I find these musical insertions much more successful than The Hole in terms of their entertainment value, appeal to character’s interiority, and as Fran Martin suggests, exhibiting “the productive power of desire.” The film is also more successful in bringing fantasy out from just the musicals. Throughout the picture there are numerous instances of the fantastic incorporated into the diegesis. For instance, the first song takes place in a water reservoir where Hsiao-kang is bathing himself, and thus, to connect the two lost lovers, Shaing-chyi’s faucet produces little bubbles that float into her bedroom while she sleeps. And once our characters meet, Hsiao-kang helps Shaing-chyi retrieve a key that she had dropped and had been tarred over. He excavates it with a knife and miraculously a spring unveils itself, symbolic no doubt of the love the two will develop, exemplified by the transition to the second song which in fact anticipates a future together. The Wayward Cloud is comic, tragic, and truthful: making us realize love is perhaps a fantasy, albeit an extremely pleasurable one in this story. This is what I find so intriguing: love is often shown to be murderous and suicidal thanks to some unfulfilled fantasy; with Tsai on the other hand, while still remaining a bit of a pessimist fantasy may in fact be productive and bring people together. However, if we make a connection between the love of The Hole and The Wayward Cloud we come around to a conclusion that the fulfillment of sexual or romantic urges is an event which still produces much displeasure. Perhaps as Tsai would have wanted us to do since each film builds on and resembles others, and Tsai’s work as a whole, Tony McKibbin argues, is less about the “mechanics of narrative” than “metaphysics of coincidence”: single films can be put together by critics and theorists to flush out such a metaphysics.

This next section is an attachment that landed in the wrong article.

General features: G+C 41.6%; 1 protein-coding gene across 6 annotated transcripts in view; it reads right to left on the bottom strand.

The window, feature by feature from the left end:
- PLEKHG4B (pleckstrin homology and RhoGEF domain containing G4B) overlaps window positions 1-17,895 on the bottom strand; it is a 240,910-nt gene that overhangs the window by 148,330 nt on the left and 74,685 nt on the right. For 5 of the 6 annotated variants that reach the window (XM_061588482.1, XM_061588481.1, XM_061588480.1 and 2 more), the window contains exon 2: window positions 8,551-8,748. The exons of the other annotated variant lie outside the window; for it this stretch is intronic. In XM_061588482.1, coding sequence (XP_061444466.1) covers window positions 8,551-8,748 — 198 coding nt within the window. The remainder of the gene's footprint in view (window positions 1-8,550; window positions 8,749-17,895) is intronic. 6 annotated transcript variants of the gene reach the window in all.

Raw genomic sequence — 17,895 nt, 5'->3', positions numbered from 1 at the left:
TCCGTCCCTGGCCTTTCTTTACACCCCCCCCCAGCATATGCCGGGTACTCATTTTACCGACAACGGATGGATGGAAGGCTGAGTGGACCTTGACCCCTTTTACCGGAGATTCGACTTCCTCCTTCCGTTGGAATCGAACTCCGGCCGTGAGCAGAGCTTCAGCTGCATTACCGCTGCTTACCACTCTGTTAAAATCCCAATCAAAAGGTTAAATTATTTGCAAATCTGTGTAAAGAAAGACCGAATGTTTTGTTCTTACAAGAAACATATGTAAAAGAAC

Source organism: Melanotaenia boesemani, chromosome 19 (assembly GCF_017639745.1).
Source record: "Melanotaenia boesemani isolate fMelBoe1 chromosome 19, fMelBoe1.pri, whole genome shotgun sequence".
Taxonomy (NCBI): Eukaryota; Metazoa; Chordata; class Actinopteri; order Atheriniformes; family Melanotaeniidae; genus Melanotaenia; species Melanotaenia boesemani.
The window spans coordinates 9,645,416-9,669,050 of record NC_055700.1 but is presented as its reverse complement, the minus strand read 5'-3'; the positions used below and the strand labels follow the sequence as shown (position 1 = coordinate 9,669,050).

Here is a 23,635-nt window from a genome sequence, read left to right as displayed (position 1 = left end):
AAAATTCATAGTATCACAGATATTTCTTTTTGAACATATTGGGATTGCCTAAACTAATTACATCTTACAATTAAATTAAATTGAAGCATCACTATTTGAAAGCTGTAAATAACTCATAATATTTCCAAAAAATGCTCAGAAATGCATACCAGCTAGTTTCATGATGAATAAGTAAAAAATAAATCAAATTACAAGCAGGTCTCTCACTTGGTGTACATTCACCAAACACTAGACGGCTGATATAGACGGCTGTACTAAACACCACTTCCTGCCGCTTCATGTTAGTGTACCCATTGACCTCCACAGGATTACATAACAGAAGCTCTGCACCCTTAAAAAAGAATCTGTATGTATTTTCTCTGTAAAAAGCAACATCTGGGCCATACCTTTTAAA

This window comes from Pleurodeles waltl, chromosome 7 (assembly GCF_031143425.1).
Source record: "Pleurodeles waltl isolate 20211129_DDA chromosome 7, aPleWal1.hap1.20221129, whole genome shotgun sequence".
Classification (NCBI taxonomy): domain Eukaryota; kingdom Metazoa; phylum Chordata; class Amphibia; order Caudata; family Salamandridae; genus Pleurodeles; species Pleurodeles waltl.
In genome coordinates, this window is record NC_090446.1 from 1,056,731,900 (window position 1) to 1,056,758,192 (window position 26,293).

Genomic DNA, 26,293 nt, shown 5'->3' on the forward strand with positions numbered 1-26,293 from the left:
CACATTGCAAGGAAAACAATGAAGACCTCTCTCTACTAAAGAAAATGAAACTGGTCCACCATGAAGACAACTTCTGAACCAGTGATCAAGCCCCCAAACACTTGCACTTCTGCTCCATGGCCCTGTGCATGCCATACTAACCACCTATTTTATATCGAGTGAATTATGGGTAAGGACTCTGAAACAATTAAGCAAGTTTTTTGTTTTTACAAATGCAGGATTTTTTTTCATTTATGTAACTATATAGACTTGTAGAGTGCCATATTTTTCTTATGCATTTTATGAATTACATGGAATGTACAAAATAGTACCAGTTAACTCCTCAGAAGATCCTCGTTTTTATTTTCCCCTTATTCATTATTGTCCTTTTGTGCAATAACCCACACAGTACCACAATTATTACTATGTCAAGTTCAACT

The romantically and sexually unfulfilled story of The Hole is in fact fulfilled in The Wayward Cloud. Yang, the actress who plays the woman downstairs, is a frequently used actress in Tsai’s films (like any auteur director). In The Wayward Cloud she is the Taiwanese porn actress in the shower scene. Thus I suggest she can be read intertextually as the woman downstairs from The Hole. If this is the case, the man upstairs and the woman downstairs finally get together for a sexual encounter. The result however, as a squeeze bottle of hand cream squirts onto her face, mimicking what would be a “money shot”, her look of immense sadness paints a very grim portrait of contemporary love. Her despair at objectification is heightened by the transition to her own lip-synced musical number, whose lyrics express degradation by men “so brutal and jaded”, and selling her soul to keep her heart true. In other words, the romantic and sexual fantasy of The Hole, now fulfilled, has left her utterly empty. When put together, the notion that Robin Wood develops in his review of The Hole as entirely hopeless, is made all the stronger by The Wayward Cloud.